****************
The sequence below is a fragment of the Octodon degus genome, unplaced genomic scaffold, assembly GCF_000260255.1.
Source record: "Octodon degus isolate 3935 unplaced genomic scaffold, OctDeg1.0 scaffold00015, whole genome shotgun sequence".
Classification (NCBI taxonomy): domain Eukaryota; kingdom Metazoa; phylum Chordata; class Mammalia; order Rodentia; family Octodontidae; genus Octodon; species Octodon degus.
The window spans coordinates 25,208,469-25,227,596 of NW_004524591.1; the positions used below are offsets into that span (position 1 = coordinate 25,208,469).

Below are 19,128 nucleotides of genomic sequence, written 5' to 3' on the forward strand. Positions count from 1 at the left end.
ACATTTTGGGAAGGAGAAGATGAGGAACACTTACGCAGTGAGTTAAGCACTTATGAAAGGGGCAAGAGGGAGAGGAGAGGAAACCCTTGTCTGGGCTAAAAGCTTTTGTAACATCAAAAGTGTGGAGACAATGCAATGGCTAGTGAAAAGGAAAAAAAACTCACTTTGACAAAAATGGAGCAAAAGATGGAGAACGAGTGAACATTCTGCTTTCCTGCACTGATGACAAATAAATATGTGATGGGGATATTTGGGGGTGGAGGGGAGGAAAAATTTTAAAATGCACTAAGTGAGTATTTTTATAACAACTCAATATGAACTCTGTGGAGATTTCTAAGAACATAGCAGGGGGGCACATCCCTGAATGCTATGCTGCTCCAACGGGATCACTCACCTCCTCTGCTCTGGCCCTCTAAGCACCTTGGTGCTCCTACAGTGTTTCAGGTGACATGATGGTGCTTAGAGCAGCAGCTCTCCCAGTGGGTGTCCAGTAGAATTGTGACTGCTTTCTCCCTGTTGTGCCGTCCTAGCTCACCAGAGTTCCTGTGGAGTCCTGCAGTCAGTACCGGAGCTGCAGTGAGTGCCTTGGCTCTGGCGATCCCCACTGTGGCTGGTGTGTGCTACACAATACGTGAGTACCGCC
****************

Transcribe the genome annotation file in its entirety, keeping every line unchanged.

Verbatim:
The sequence below is a fragment of the Octodon degus genome, unplaced genomic scaffold, assembly GCF_000260255.1.
Source record: "Octodon degus isolate 3935 unplaced genomic scaffold, OctDeg1.0 scaffold00015, whole genome shotgun sequence".
Classification (NCBI taxonomy): domain Eukaryota; kingdom Metazoa; phylum Chordata; class Mammalia; order Rodentia; family Octodontidae; genus Octodon; species Octodon degus.
The window spans coordinates 25,208,469-25,227,596 of NW_004524591.1; the positions used below are offsets into that span (position 1 = coordinate 25,208,469).

Below are 19,128 nucleotides of genomic sequence, written 5' to 3' on the forward strand. Positions count from 1 at the left end.
ACATTTTGGGAAGGAGAAGATGAGGAACACTTACGCAGTGAGTTAAGCACTTATGAAAGGGGCAAGAGGGAGAGGAGAGGAAACCCTTGTCTGGGCTAAAAGCTTTTGTAACATCAAAAGTGTGGAGACAATGCAATGGCTAGTGAAAAGGAAAAAAAACTCACTTTGACAAAAATGGAGCAAAAGATGGAGAACGAGTGAACATTCTGCTTTCCTGCACTGATGACAAATAAATATGTGATGGGGATATTTGGGGGTGGAGGGGAGGAAAAATTTTAAAATGCACTAAGTGAGTATTTTTATAACAACTCAATATGAACTCTGTGGAGATTTCTAAGAACATAGCAGGGGGGCACATCCCTGAATGCTATGCTGCTCCAACGGGATCACTCACCTCCTCTGCTCTGGCCCTCTAAGCACCTTGGTGCTCCTACAGTGTTTCAGGTGACATGATGGTGCTTAGAGCAGCAGCTCTCCCAGTGGGTGTCCAGTAGAATTGTGACTGCTTTCTCCCTGTTGTGCCGTCCTAGCTCACCAGAGTTCCTGTGGAGTCCTGCAGTCAGTACCGGAGCTGCAGTGAGTGCCTTGGCTCTGGCGATCCCCACTGTGGCTGGTGTGTGCTACACAATACGTGAGTACCGCC